Dentist wearing glasses and gloves showing patient a teeth chart

Cosmetic Dentistry Advice: How To Treat Patients With a Cosmetic Mindset

Date: Dec 10, 2018

Author: Ryder Waldron, D.D.S

In recent years, I have seen an increase in patients requesting cosmetic dentistry advice and treatment in my practice, but not all of them have been consistent with their oral health care. Patients who are curious about cosmetic treatments such as teeth whitening, veneers, implants, teeth straightening and all-ceramic crowns are often in need of guidance on maintaining optimal Whole Mouth Health.

Scolding these patients for their shortsightedness will not help you treat them, but gentle coaching on the importance of maintaining healthy gums and strong teeth will remind your patients that you are invested in their well-being. Dental professionals have the opportunity to act as partners with their cosmetic-minded patients by focusing on Whole Mouth Health.

Explaining Whole Mouth Health to Cosmetic Patients

Cosmetic dentistry can be explained much like the exterior of an exotic sports car: it can look stunning, but if the engine isn't properly maintained the car will eventually stall. A regular routine of proper preventive oral health home care and regular dental check-ups are the engine that makes a straight, white smile work.

Patients looking for cosmetic dentistry advice are often excited about procedures that will improve their smile and confidence. During a cosmetic consultation, I like to use this enthusiasm to motivate the patient to also focus on the health of their entire mouth in order to maintain this investment they are making in themselves. They may be home-whitening pros, for example, but they may not know how to safely prevent oral soft tissue irritation while whitening or how to maintain gingival health during and after whitening.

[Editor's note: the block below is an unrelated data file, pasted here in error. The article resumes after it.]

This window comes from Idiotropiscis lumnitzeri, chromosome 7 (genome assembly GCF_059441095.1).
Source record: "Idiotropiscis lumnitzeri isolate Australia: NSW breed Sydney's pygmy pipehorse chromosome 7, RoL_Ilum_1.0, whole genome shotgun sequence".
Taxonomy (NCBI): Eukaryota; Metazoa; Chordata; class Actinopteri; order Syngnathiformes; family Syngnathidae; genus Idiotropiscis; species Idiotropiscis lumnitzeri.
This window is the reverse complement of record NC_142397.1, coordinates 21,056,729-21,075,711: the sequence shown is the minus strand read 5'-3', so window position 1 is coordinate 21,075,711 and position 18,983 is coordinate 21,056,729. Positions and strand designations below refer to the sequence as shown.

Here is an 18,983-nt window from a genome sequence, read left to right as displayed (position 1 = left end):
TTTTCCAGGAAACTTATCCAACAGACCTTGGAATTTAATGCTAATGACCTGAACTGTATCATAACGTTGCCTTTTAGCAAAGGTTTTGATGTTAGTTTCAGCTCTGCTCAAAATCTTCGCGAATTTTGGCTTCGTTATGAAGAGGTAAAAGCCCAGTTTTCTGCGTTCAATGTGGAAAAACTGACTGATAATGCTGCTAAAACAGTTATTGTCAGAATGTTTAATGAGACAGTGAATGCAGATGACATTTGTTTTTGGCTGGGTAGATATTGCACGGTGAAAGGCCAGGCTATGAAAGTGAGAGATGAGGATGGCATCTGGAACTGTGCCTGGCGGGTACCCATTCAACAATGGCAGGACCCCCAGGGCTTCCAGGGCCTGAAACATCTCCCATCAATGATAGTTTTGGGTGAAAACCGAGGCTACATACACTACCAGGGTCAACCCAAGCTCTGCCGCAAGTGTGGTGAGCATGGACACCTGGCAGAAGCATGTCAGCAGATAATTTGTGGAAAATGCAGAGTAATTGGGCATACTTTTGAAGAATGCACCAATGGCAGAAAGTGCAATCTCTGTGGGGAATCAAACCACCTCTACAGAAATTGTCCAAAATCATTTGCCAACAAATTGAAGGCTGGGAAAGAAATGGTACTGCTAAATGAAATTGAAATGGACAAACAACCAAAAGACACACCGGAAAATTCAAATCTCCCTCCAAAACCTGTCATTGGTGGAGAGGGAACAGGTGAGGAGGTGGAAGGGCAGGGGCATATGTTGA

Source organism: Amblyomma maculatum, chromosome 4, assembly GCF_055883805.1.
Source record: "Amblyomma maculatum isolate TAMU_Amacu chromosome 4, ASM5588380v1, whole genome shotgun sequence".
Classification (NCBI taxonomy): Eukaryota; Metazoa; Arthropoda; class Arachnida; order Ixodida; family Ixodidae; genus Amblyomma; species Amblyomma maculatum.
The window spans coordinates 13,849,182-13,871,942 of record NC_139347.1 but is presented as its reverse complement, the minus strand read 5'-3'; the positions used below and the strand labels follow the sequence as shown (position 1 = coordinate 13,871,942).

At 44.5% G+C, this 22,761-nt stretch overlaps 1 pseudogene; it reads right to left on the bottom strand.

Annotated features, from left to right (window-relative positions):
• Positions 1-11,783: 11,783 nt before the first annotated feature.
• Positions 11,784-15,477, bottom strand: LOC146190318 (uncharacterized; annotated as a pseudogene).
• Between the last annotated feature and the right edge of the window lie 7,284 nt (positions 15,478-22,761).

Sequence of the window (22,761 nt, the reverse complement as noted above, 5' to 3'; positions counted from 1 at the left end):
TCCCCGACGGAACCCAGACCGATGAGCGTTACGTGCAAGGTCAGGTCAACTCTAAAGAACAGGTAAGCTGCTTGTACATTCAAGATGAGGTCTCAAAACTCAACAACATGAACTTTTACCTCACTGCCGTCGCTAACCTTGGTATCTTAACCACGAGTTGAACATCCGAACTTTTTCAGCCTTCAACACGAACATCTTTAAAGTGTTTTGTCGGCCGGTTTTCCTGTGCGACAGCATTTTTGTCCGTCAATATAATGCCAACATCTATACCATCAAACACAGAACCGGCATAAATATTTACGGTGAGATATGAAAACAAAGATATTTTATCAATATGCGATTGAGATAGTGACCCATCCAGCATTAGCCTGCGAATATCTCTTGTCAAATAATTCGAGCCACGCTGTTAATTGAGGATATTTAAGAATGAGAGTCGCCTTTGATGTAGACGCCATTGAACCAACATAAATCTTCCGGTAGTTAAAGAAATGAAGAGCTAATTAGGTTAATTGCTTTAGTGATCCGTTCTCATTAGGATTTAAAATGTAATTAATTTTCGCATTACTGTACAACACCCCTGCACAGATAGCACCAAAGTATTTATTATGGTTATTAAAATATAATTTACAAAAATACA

Cosmetic Dentistry Advice: Coaching Tips

Here are just a few ways you can help cosmetic-focused patients take ownership of their oral care:

  • Emphasize the importance of Whole Mouth Health and proper home care to reduce the possibility of recurrent decay, staining and periodontal disease.
  • Recommend home care products like fluoride toothpaste to help prevent decay, and mouthwash that reduces plaque and gingivitis to help maintain gingival health. Demonstrate their proper use during appointments.
  • For patients who are interested in whitening, recommend a custom solution like the Colgate Optic White Professional Take-home Kit for fast and effective results.
  • Reassure patients that you will provide the best possible treatment and support them in their efforts to preserve the health and beauty of their smile.
  • Send patients home with a letter that includes instructions for home care and a congratulatory note for investing in their oral health.

Educating Patients About the Importance of Controlling Bacteria on Soft Tissues for Whole Mouth Health

Patients should be made aware of dental biofilm and the myriad of bacteria in their mouths that cause caries and periodontal disease, which could result in subsequent failure of cosmetic efforts in the long run. In addition, they should be educated about the importance of controlling bacteria on the soft tissues of their mouths (including the tongue, cheeks and gums), as these bacteria can repopulate the teeth after brushing.

You may want to mention that proper oral care, in addition to maintaining cosmetic work, may also have more generalized health benefits, due to the apparent link between periodontal disease and systemic health concerns, such as diabetes and cardiovascular disease. Patients may also appreciate having more information and a resource on oral health and systemic health.

Patients aren't always able to visualize their internal health, but cosmetic dentistry is a visible investment. By encouraging cosmetic-focused dental patients to practice comprehensive oral health care, you can help them maintain Whole Mouth Health and improve their overall health.

About the author

Dr. Ryder Waldron is a practicing general dentist, co-host of the Dental Realist Podcast and co-author of the books So You Want To Be A Dentist? and So Now You're A Dentist? You can contact him on Twitter @ryderwaldrondds.

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